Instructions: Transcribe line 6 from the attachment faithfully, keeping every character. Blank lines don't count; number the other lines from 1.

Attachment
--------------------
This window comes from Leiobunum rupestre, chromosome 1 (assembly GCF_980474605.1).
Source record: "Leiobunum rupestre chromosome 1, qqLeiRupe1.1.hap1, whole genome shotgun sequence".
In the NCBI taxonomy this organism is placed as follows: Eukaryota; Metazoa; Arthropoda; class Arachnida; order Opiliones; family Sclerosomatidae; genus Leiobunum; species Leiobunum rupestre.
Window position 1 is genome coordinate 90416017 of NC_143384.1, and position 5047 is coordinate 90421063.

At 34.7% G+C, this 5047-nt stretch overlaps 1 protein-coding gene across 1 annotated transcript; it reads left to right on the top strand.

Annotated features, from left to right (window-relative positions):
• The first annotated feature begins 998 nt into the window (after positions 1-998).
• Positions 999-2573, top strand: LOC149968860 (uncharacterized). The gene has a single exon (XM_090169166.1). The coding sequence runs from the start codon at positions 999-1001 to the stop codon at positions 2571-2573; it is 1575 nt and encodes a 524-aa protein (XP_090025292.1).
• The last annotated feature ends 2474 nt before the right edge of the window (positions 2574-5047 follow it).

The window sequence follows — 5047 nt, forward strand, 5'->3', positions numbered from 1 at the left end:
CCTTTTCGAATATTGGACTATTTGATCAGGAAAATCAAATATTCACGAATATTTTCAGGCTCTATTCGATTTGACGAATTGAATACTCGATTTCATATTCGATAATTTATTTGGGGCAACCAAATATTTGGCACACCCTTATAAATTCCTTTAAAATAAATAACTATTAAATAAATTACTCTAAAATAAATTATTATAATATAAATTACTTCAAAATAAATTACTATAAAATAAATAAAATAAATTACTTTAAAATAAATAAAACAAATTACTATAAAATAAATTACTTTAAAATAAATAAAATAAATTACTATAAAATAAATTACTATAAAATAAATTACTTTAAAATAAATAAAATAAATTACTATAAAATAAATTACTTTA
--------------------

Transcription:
Annotated features, from left to right (window-relative positions):